Inclusion

We believe it is in the nature of the arts to hold up a critical mirror to society, and to break down barriers between its different groups. But is our sector fully reflective of the communities we live in?  

This debate is about the urgency to open up the arts to all of society - to all the classes, ethnicities, religions, physical abilities, and backgrounds that constitute it.

 

Elena DI FEDERICO
When we talk about equity, it is often about tangible resources: Income, funding, food, housing, access to green space, etc. Rarely do we recognize that time is just as critical a resource, and that it is also inequitably distributed.
Elenq
Who Are We? This is the question that London’s Tate is asking at its free six day cross-platform event spanning the visual arts, film, photography, design, architecture, the spoken and written word and live art.
fbittencourt
This first workshop of the new network “Cultural Managers as Intercultural Brokers” took place 15-17 January 2017 at Heilbronn University, Germany. Its highly renowned international participants examined the role that arts and cultural managers can play in handling the challenges of globalisation.
The plaza in front of the one of the festival theatres. Nitra, Slovakia.
jamiegahlon
While I grew up during the fall of the Soviet Union, it’s important to acknowledge that Western anti-communist propaganda and the lingering effects of the Cold War kept me distanced from any realistic notion of life and culture in Eastern Europe.
© Vincent Chartier
Elenq
“If we take diversity seriously, especially as a basis for creativity, it means that there’s no single rule or approach – particularly an approach inherited from the past – that works best for all leaders and organisations. Our best solution is to create a flexible platform that honours diversity by attracting and growing different mixes of talent as we face new and different challenges.”
Elena DI FEDERICO
The National Endowment for the Arts (NEA) in the United States, in partnership with the National Arts and Disability Center (NADC) and the U.S. Department of Labor’s Office of Disability Employment Policy (ODEP), held an online conversation with three hundred and ninety registrants representing artists, arts administrators, arts organizations, arts educators, arts employers, and disability organizations about how to increase the career preparation and employment of people with disabilities in the arts. This report summarises the main findings.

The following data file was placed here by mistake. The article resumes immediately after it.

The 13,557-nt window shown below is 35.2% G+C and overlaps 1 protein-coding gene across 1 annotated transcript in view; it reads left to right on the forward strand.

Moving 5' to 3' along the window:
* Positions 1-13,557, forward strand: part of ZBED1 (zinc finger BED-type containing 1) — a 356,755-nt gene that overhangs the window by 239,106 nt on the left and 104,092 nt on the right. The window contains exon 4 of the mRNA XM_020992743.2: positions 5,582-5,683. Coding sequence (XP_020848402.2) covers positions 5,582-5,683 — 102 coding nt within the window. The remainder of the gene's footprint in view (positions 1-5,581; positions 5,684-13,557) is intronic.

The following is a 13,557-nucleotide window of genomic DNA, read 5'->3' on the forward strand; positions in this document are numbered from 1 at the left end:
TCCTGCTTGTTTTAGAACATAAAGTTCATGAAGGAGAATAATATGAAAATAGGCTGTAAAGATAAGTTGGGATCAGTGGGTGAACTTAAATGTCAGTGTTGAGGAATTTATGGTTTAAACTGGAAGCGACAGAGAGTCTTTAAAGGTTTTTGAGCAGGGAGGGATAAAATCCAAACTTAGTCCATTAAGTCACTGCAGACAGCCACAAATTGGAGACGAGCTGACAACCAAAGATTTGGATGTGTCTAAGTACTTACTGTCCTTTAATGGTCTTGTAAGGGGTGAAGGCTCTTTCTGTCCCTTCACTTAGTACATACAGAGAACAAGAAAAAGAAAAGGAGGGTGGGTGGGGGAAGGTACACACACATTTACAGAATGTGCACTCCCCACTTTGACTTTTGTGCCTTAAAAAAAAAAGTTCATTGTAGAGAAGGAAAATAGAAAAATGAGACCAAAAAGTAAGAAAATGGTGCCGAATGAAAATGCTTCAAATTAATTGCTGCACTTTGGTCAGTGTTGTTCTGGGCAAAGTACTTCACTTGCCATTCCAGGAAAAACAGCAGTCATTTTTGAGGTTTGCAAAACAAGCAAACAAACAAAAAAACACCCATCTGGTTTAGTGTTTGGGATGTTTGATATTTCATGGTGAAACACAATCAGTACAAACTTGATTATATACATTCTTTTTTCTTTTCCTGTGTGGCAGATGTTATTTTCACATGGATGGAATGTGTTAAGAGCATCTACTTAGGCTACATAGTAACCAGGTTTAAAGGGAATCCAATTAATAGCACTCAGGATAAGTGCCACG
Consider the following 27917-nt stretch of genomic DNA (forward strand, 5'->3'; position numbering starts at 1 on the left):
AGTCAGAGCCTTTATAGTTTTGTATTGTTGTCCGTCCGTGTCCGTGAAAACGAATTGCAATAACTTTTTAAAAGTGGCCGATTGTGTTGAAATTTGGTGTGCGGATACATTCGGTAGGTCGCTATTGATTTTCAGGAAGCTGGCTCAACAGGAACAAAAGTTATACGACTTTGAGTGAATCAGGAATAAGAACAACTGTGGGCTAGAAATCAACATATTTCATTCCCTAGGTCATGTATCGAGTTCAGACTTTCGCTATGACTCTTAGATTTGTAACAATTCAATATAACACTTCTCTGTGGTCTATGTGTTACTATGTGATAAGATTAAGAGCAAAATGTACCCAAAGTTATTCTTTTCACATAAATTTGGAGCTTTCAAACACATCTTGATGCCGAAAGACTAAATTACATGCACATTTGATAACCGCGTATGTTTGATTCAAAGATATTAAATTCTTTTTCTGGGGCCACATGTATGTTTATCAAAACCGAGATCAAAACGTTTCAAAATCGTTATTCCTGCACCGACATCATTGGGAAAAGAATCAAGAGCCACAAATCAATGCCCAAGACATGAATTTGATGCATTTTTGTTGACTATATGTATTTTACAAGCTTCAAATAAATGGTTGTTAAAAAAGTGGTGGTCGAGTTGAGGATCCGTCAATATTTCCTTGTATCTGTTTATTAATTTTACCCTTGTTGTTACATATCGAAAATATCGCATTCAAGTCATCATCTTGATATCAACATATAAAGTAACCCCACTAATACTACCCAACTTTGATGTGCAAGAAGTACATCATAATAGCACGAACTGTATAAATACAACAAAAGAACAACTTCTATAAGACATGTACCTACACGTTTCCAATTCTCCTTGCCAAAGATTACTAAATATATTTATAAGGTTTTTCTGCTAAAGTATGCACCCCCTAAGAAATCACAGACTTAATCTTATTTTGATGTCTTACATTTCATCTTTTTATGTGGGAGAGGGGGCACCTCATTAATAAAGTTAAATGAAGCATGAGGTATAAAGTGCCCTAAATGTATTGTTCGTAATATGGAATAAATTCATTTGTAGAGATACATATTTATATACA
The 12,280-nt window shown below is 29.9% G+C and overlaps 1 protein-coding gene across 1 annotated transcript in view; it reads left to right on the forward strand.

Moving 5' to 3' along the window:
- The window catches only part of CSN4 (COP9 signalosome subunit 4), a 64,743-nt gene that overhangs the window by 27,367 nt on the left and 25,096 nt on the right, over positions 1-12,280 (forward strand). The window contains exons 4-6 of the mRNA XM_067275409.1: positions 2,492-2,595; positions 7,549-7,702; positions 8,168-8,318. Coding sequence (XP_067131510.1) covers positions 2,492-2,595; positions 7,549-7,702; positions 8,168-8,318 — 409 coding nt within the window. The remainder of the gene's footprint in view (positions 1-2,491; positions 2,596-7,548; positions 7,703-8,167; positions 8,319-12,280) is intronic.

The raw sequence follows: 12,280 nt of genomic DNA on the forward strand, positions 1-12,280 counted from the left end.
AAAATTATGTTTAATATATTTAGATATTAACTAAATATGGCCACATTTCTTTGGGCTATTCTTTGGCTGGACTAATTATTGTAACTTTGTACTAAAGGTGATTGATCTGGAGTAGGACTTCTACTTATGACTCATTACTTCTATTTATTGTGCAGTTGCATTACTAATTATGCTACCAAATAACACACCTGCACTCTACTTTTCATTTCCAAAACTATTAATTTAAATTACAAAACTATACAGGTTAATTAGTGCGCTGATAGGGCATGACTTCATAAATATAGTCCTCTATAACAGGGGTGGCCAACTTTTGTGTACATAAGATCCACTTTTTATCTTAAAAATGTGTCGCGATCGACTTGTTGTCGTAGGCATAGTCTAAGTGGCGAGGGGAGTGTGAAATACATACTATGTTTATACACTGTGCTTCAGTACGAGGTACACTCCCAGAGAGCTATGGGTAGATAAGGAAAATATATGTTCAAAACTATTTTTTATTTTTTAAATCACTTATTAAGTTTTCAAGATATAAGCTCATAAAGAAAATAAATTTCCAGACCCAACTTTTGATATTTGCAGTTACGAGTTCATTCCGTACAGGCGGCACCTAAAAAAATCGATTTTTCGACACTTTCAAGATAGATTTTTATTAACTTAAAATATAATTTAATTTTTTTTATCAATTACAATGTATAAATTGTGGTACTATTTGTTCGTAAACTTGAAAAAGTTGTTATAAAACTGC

Chantal DeGroat and Maureen Porter in Tanya Barfield's Bright Half Life. Photo by David Kinder. From HowlRound
Elena DI FEDERICO
Some practical notes on what Profile Theatre company (Portland, Oregon) learned since spring of 2015, when it launched a three-year Diversity and Inclusion Initiative to produce work exclusively by women and writers of color starting the following season.
Unlimited Artist Day 2016. Photo Credit Rachel Cherry. From Unlimited website
Elena DI FEDERICO
Unlimited’s Senior Producer Jo Verrent speaks at Evolve, a symposium looking at the use of identity and labels within the arts. Here, she gives her personal and professional take on language, disability and labels, exploring if ‘disability’ is seen as a dirty word…
Elenq
Diversity is the in-vogue theme for the cultural industry, becoming an exercise in ill-thought-out, quick responses to stage diversity rather than as an opportunity to re-imagine the entire sector. It has become painfully obvious that the sector’s increasing self-awareness and subsequent panic, has caused a scramble towards superficial diversity, rather than an opportunity to dismantle the frameworks that created the systemic exclusion to begin with.
Elenq
The aim of this research is to provide a general overview of innovative policy measures and case studies in the field of arts and disability in the 2 regions. The focus generally lies on stated aims and activities of existing legislation, policies and programmes, with information about their actual results and effectiveness presented only where this was easily accessible.

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